I don’t know what you did. I can’t put my finger on it. Not really. I’m not sure. That’s where we are so different. I question. I waffle. I can’t commit. You just know. Knew? It was what it was. Play. A formulaic story we’ve all heard but twisted on itself to mock what it was supposed to be but isn’t. It is “isn’t,” right? It wasn’t.
I don’t know. I don’t have the words. I couldn’t find them if I searched deep inside myself because–I don’t know–maybe I’m just another half-human masquerading as a heroine in a tale I’ve spun in my own mind from a jumble of letters thrown on the floor after having been cut unevenly from newspaper headlines, torn haphazardly from magazines telling stories I would so love to tell but I don’t have tales worth telling so I tell myself a half lie–not for my entertainment. Because maybe because it is pathological. I’m pathological.
Maybe I’m whistling for wolves that will never come because the most depraved parts of me crave the shrill, breathy, unsatisfying sound my lips make when I try to produce a tune–maybe I like that unnerving, malaise of a melody over silence because I have nothing of substance in my mind to keep myself occupied in its absence.
I don’t know–I just know it makes my shoulders reach, almost imperceptibly and only for a moment, to my ears when it comes up. When we joke about it. Maybe my shoulders are trying to close the daunting space around my ears that haunts me. The space around my body that seems to teem with a slight, itchy kind of static that isn’t quite there–not there enough for it to actually exist but just possibly there in concept if I subconsciously unravel the overused ball of yarn used to weave the same old stories. Like Alice in Wonderland. It’s too normal. It’s too much of a Tuesday to be anything more than any old Tuesday. But maybe Tuesdays are twisted more than we want them to be–or maybe they are just twisted in our heads because we are so bored we have become twisted ourselves and warp our external world as an imitation of the reductive, baseless souls we occupy in our internal worlds.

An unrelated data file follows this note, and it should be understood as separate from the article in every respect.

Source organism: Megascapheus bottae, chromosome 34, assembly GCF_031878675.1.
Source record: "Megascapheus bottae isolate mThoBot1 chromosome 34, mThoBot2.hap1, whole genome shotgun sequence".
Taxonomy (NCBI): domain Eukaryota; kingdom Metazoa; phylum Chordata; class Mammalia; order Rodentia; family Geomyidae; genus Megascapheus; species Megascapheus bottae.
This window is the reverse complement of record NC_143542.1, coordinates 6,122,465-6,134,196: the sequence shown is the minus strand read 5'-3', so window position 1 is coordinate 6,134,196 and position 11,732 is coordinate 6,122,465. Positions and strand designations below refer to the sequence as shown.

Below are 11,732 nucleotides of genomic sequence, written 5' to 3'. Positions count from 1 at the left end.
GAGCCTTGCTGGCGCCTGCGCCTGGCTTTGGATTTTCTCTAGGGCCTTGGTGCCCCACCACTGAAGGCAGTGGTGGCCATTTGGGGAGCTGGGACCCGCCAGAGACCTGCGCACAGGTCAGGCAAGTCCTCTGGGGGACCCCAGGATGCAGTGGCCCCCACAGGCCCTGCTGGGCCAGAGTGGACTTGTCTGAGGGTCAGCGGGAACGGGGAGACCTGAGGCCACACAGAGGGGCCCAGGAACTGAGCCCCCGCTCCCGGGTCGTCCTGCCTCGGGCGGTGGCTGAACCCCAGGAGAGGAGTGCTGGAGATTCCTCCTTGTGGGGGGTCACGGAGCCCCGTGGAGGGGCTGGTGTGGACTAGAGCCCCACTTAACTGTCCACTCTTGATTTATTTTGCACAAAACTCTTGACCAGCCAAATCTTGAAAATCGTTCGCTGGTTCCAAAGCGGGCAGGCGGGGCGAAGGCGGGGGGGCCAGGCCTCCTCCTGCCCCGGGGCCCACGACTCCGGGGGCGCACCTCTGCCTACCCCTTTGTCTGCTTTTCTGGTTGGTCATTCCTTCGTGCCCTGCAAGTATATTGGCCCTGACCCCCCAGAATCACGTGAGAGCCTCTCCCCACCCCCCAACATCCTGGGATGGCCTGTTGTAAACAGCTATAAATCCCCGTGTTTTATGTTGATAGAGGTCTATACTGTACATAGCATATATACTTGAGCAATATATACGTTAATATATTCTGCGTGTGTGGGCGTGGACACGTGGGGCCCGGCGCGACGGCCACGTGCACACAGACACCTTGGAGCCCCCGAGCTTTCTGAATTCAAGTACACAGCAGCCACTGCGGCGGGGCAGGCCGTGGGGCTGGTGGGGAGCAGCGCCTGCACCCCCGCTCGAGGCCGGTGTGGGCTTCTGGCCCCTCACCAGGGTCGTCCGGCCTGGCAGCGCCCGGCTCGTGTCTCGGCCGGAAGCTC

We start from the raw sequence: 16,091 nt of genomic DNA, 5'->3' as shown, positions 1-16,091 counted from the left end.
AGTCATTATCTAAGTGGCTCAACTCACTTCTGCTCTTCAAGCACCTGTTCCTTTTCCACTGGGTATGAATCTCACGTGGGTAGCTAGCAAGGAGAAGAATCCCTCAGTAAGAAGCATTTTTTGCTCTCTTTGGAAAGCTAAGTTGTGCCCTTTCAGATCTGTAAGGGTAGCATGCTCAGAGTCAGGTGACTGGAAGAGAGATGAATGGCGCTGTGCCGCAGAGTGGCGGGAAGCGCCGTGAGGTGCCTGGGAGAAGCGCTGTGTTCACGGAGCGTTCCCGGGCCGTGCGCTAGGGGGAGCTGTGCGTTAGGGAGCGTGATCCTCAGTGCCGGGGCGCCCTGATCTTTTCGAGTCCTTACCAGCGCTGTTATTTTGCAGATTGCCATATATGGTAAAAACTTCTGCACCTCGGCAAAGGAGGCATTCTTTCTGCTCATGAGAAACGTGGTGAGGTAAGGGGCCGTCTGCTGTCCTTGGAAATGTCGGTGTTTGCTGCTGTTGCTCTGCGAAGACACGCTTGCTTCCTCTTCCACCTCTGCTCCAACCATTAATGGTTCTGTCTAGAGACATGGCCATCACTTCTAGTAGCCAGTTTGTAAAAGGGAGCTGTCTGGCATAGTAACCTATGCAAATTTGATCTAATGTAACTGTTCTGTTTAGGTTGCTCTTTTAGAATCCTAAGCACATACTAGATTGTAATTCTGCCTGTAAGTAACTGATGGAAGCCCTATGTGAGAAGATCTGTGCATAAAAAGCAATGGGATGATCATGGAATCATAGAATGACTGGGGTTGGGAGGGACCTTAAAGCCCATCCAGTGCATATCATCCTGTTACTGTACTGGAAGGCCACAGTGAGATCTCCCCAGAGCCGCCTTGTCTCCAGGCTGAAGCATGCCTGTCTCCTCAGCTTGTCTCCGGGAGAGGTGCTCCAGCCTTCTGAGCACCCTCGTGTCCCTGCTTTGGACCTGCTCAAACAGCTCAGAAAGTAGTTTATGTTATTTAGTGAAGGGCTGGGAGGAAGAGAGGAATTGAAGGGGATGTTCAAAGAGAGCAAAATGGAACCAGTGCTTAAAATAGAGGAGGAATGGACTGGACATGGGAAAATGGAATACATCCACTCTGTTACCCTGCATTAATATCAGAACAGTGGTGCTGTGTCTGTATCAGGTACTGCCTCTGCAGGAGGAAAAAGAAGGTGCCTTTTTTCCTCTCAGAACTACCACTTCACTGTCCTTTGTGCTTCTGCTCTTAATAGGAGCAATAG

It’s crude that I would wonder. It’s indecent. It’s disloyal. It’s a brutish gesture of thanks in which I murder one of the people to whom I owe my ability to withstand some of the toughest moments I have seen. The person who righted the ship I lazily let slip off course, who navigated for me when I couldn’t tell up from down, north from south. What was or was not.
It’s crime. A stab in the small intestine. Unforgettable but without warrant. Your kind, concerned eyes were lighthouses that drew me from my worst nightmares when you held your hands to my cheeks, my chin nestled in the roots of your palms. The same palms which pulled my head up so you could see if the moment of panic I was having was memory or mirage, whether I was under the hood of terrifying moments that stole me away from my childhood or merely affected by where I’d once been but knew I could not possibly be as an adult, in my own apartment, where I paid the bills and knew where I would sleep from month to month for the whole, impossibly infinite duration of our lease.
It’s an assassination of character, but silent because I am so much a coward I dare not say it, even in my mind and only to myself–while also being the loudest, most cowardly, self-serving, ostentatious outburst I could ever have sitting at the precipice of my lips, guarded by the remnants of a conscience and any decency I might repay you for what you’ve done for me. To me?
Time and time again, you held my face in your hands with fear wrought across yours–and your gentleness was the only thing that grounded me, reminded me that my worst childhood experiences are not the reality of actual men. You stopped me and made me unafraid even when a part of me–some part sitting in the dark, damp, moldy corner of my inner lack of character–had the audacity to wonder–had an innate, insatiable, and invalid thirst for septic blood so sickening that I can’t issue a verdict and move past it, allowing you the exoneration you must deserve. Right? What else? Maybe it’s a baselessness of which I can never wring my feminine hands so soft by nature that you forget they can hold self-serving daggers for moments of boredom.
I sit there with a question on my serpent tongue and all you can do is look at me like you believe I’m beautiful and say with wonder and love, “what big eyes you have.”